Internet Exchange Points (IXPs) originally aimed to keep local traffic local and reduce dependence on third parties. However, ever-increasing traffic volumes create pressure for more dense and diverse peering, which challenges the traditional IXP model. —asileios Giotsas @apnic.net

A common hacking/pen-testing technique is to drop a box physically on the local network. On this blog, there are articles going back 10 years discussing this. In the old days, this was done with $200 “netbook” (cheap notebook computers). These days, it can be done with $50 “Raspberry Pi” computers, or even $25 consumer devices reflashed with Linux. @erratasec.com

Is it fair to judge an organization’s information security posture simply by looking at its Internet-facing assets for weaknesses commonly sought after and exploited by attackers, such as outdated software or accidentally exposed data and devices? Fair or not, a number of nascent efforts are using just such an approach to derive security scores for companies and entire industries. What’s remarkable is how many organizations don’t make an effort to view their public online assets as the rest of the world sees them — until it’s too late. @krebsonsecurity.com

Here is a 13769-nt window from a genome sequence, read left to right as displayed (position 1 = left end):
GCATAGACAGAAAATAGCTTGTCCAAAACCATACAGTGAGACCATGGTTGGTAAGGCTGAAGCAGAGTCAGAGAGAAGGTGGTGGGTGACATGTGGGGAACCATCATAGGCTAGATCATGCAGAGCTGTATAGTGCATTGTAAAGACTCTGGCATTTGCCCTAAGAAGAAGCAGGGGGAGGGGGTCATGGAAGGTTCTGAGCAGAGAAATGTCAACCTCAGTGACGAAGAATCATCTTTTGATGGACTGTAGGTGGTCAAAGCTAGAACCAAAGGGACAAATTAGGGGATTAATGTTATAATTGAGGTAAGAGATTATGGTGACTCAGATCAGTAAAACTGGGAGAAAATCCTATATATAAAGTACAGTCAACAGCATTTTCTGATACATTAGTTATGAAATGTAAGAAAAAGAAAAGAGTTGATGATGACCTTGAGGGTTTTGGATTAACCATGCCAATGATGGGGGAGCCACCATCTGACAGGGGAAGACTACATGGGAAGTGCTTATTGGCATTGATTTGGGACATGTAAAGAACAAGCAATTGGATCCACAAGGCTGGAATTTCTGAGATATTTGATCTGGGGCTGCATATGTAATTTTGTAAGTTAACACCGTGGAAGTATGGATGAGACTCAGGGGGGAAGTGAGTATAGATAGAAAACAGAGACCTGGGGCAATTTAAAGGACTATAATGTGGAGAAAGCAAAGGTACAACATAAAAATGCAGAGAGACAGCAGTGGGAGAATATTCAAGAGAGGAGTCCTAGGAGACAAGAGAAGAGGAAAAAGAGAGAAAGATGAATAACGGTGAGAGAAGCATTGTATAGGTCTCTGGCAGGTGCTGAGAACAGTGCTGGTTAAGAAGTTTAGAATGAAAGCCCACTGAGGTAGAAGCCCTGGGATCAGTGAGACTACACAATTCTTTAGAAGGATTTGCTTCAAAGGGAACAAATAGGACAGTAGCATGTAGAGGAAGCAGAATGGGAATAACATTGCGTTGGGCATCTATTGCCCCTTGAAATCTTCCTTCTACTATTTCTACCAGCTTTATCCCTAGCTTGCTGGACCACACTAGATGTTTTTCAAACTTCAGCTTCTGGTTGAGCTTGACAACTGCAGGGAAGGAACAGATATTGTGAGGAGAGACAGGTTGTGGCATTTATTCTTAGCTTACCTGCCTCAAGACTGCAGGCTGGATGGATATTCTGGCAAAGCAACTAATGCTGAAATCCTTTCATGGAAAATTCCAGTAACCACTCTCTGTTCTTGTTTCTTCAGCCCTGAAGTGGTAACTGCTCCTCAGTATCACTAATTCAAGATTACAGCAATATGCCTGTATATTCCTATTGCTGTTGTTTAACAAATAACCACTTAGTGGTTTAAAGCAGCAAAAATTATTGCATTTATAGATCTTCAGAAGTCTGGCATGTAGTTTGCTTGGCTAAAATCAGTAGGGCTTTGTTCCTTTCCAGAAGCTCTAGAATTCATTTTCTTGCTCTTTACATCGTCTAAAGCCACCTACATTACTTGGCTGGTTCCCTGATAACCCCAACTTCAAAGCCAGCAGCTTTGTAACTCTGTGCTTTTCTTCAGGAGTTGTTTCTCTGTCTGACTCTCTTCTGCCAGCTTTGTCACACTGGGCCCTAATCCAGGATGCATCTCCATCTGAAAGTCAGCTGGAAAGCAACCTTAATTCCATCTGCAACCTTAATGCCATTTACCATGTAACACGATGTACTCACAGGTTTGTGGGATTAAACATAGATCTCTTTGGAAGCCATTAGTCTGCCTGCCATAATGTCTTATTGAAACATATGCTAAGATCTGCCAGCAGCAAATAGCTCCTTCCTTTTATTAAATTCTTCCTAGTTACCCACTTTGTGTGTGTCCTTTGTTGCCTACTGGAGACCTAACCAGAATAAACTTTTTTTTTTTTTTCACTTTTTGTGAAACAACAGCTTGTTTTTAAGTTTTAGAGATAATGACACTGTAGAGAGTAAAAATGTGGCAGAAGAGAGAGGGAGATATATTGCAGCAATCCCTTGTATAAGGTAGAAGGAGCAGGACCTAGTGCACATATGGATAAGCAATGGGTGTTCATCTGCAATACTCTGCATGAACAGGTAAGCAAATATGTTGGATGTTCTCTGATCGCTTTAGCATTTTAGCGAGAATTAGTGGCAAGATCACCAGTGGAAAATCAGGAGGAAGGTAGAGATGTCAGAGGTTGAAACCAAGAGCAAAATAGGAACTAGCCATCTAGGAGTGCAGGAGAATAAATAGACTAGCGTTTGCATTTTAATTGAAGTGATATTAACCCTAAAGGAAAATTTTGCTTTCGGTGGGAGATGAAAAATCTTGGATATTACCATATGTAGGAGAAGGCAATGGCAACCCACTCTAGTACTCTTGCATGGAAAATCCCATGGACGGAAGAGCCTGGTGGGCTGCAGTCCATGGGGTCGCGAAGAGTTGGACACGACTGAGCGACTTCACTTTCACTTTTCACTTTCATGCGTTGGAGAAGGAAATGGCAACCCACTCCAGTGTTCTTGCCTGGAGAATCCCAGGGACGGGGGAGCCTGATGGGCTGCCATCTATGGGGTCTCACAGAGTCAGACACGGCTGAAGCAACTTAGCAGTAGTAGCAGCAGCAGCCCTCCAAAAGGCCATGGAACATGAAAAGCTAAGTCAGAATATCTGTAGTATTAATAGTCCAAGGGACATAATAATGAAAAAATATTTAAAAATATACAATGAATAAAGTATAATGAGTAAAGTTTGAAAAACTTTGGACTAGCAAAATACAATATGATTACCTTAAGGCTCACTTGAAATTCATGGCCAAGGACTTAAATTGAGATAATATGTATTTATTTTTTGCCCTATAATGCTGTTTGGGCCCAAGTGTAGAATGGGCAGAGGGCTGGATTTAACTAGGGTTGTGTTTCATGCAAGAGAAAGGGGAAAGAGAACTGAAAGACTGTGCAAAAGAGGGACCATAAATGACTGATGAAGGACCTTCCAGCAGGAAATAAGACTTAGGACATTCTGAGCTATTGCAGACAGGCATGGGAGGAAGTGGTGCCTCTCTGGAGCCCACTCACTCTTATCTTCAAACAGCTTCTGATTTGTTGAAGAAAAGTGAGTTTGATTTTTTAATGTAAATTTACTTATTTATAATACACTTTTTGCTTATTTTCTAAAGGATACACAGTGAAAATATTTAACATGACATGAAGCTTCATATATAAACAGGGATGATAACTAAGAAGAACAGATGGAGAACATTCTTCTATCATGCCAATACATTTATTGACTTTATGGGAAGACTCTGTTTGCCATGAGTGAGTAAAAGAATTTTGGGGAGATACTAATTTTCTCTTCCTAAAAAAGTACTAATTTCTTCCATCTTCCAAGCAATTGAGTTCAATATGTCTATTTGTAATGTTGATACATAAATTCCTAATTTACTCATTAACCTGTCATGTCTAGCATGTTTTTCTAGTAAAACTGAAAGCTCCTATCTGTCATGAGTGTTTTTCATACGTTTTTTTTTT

Many articles have been published comparing the performance of video codecs. The reader of these articles might often be confused by their seemingly contradicting conclusions. One article might claim that codec A is 15% better than codec B, while the next one might assert that codec B is 10% better than codec A. @Netflix

After decades of the unrivalled dominance of JPEG, recent years have witnessed the appearance of new formats — WebP and HEIC — that challenge this position. They have only partial, but significant, support by major players among web browsers and mobile operating systems. Another new image format — AVIF — is expected to enter the scene in 2019 with promise of sweeping through the whole web. —Antón Garcia @freecodecamp.org